In his last days, Ultimate Warrior scripted his own happy WWE ending

By Denny Burkholder | CBSSports.com Staff Writer

Legendary WWE wrestler the Ultimate Warrior died on Tuesday at the age of 54.

He was inducted into the WWE Hall of Fame just three days prior. He made his first WrestleMania appearance in 18 years the same weekend.

The night before he died, Warrior made his final trip to the ring on WWE's Monday Night Raw, giving a short interview thanking his fans and soaking in their cheers.

In his heyday, the Warrior's ring entrances were a frenetic, neon-colored blur. He sprinted to the ring and shook the ropes wildly, with his theme music blaring over the loud speakers, the tassles around his arms flying in every direction. He entered the arena as if he was late for something and furious about everything. He meant business.

His final entrance on Monday was far more subdued. He walked. He smiled. He goofed around, donning a long jacket with his image airbrushed on it and a mask based on his iconic warpaint. He had seemingly reached a great place in his life, burying old grudges with WWE and some of his peers and finally getting a chance to take a proper, final bow before his fans.

The next day, he'd be gone.

For years, the legacy of Warrior (which was his legal name, having changed it from James Hellwig in 1993) had been marred by his public feuds with WWE as much as it was bolstered by his colorful interviews and over-the-top superhero gimmick. He resisted working with the wrestling company where he'd made his name and even fought them in court. In the summer of 2013, that all changed. Warrior talked it out with Vince McMahon and Paul "Triple H" Levesque, mended fences with WWE and inked a multi-year deal to work with the company as an ambassador.

It's unclear what finally changed in 2013 that made Warrior open up to the idea of working with WWE again. Maybe the Warrior finally got tired of fighting. Maybe he just wanted to pursue happiness. Or maybe he sensed that his own time was growing short.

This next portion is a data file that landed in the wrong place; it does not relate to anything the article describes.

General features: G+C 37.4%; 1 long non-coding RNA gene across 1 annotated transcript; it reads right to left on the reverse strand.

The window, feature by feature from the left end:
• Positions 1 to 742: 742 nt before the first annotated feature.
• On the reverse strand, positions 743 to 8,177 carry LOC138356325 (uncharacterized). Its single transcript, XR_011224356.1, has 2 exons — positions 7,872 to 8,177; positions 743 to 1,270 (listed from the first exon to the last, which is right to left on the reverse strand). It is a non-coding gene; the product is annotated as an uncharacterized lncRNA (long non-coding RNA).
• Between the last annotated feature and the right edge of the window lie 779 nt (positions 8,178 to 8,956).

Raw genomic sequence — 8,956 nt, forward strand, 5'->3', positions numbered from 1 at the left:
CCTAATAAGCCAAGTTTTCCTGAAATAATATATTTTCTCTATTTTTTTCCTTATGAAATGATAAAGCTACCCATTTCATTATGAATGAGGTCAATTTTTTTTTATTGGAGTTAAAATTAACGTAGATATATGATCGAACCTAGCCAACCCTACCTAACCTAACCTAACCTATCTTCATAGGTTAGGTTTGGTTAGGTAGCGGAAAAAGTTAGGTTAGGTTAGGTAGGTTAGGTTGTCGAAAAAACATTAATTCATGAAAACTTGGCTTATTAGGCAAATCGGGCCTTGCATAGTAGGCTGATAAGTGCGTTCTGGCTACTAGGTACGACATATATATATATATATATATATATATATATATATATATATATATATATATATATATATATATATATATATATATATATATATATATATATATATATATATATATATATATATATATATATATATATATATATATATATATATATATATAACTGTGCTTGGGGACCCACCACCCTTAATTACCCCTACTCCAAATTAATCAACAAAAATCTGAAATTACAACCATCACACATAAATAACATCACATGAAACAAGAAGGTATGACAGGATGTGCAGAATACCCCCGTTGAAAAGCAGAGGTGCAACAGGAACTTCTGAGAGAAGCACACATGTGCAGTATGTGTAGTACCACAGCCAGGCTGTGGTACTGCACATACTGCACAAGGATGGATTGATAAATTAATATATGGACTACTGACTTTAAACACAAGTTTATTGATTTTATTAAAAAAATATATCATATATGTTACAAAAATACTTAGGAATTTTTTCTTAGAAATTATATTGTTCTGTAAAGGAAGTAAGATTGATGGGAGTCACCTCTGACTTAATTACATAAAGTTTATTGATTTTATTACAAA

Whatever the difference maker was, it afforded him the chance to script his own happy ending in the wrestling business. Not only did Warrior reconnect with his fans and bury the hatchet with foes, but he made his last impression on the business a positive one. To borrow a phrase from pro wrestling jargon, he sent 'em home happy.

In his Hall of Fame speech, Warrior said his character should be remembered for the exciting, fun stuff. And there certainly was plenty of that.

For example, some have forgotten that Warrior was the original pitch man for Slim Jim in the '90s, before Randy "Macho Man" Savage assumed the role.

He also once made the greatest entrance in the history of the Arsenio Hall show.

Dig this outfit.

Come to think of it, Warrior had a knack for wearing outfits on talk shows that only he could pull off. If you're going to show up for an encounter with Kathy Lee Gifford wearing neon orange spandex, you'd best bring a stuffed toy in your likeness as a peace offering.

Here, he advises us not to smoke in the most Warrior of ways.

He's been on the cover of Mad Magazine...

Starred in his own comic book...

Been the marquee talent for classic Nintendo video games...

And sold tons of merchandise bearing his likeness, from action figures to posters to home videos, breakfast cereals, trading cards, T-shirts and Halloween makeup.

A life well lived, indeed.

In the end, the Ultimate Warrior's final impression on fans was a positive one. (WWE)
In the end, the Ultimate Warrior's final impression on fans was a positive one. (WWE)

Follow Denny Burkholder on Twitter: @DennyBurkholder.

 
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